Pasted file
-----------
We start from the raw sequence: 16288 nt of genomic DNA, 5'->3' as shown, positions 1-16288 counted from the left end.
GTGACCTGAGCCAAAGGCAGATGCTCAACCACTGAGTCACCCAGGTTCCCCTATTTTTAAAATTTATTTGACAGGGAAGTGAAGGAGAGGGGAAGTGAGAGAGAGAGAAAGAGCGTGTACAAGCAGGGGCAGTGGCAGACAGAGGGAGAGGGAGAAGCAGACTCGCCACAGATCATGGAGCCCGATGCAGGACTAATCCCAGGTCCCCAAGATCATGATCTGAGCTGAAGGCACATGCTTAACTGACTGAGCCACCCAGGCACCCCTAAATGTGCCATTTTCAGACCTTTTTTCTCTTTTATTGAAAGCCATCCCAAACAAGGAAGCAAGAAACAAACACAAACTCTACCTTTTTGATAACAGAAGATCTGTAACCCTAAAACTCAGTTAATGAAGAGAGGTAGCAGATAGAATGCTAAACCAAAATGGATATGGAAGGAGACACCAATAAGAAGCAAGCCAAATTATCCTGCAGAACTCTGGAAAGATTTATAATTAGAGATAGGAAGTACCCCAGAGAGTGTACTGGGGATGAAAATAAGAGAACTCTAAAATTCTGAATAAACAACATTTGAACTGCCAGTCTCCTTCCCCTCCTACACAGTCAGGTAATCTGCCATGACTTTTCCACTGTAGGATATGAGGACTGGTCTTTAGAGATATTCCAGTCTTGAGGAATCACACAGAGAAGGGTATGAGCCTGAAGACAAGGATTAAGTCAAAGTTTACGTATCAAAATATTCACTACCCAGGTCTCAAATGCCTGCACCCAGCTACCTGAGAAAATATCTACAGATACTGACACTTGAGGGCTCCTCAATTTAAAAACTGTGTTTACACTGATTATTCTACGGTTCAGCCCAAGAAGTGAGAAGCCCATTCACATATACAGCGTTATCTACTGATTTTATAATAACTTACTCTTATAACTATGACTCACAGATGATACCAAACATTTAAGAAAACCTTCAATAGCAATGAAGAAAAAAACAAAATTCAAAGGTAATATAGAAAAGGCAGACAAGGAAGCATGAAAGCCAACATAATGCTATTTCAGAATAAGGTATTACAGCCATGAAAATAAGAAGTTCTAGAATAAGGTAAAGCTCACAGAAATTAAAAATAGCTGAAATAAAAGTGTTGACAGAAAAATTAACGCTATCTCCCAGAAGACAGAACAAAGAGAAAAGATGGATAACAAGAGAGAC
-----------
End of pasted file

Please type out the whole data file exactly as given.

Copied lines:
We start from the raw sequence: 16288 nt of genomic DNA, 5'->3' as shown, positions 1-16288 counted from the left end.
GTGACCTGAGCCAAAGGCAGATGCTCAACCACTGAGTCACCCAGGTTCCCCTATTTTTAAAATTTATTTGACAGGGAAGTGAAGGAGAGGGGAAGTGAGAGAGAGAGAAAGAGCGTGTACAAGCAGGGGCAGTGGCAGACAGAGGGAGAGGGAGAAGCAGACTCGCCACAGATCATGGAGCCCGATGCAGGACTAATCCCAGGTCCCCAAGATCATGATCTGAGCTGAAGGCACATGCTTAACTGACTGAGCCACCCAGGCACCCCTAAATGTGCCATTTTCAGACCTTTTTTCTCTTTTATTGAAAGCCATCCCAAACAAGGAAGCAAGAAACAAACACAAACTCTACCTTTTTGATAACAGAAGATCTGTAACCCTAAAACTCAGTTAATGAAGAGAGGTAGCAGATAGAATGCTAAACCAAAATGGATATGGAAGGAGACACCAATAAGAAGCAAGCCAAATTATCCTGCAGAACTCTGGAAAGATTTATAATTAGAGATAGGAAGTACCCCAGAGAGTGTACTGGGGATGAAAATAAGAGAACTCTAAAATTCTGAATAAACAACATTTGAACTGCCAGTCTCCTTCCCCTCCTACACAGTCAGGTAATCTGCCATGACTTTTCCACTGTAGGATATGAGGACTGGTCTTTAGAGATATTCCAGTCTTGAGGAATCACACAGAGAAGGGTATGAGCCTGAAGACAAGGATTAAGTCAAAGTTTACGTATCAAAATATTCACTACCCAGGTCTCAAATGCCTGCACCCAGCTACCTGAGAAAATATCTACAGATACTGACACTTGAGGGCTCCTCAATTTAAAAACTGTGTTTACACTGATTATTCTACGGTTCAGCCCAAGAAGTGAGAAGCCCATTCACATATACAGCGTTATCTACTGATTTTATAATAACTTACTCTTATAACTATGACTCACAGATGATACCAAACATTTAAGAAAACCTTCAATAGCAATGAAGAAAAAAACAAAATTCAAAGGTAATATAGAAAAGGCAGACAAGGAAGCATGAAAGCCAACATAATGCTATTTCAGAATAAGGTATTACAGCCATGAAAATAAGAAGTTCTAGAATAAGGTAAAGCTCACAGAAATTAAAAATAGCTGAAATAAAAGTGTTGACAGAAAAATTAACGCTATCTCCCAGAAGACAGAACAAAGAGAAAAGATGGATAACAAGAGAGAC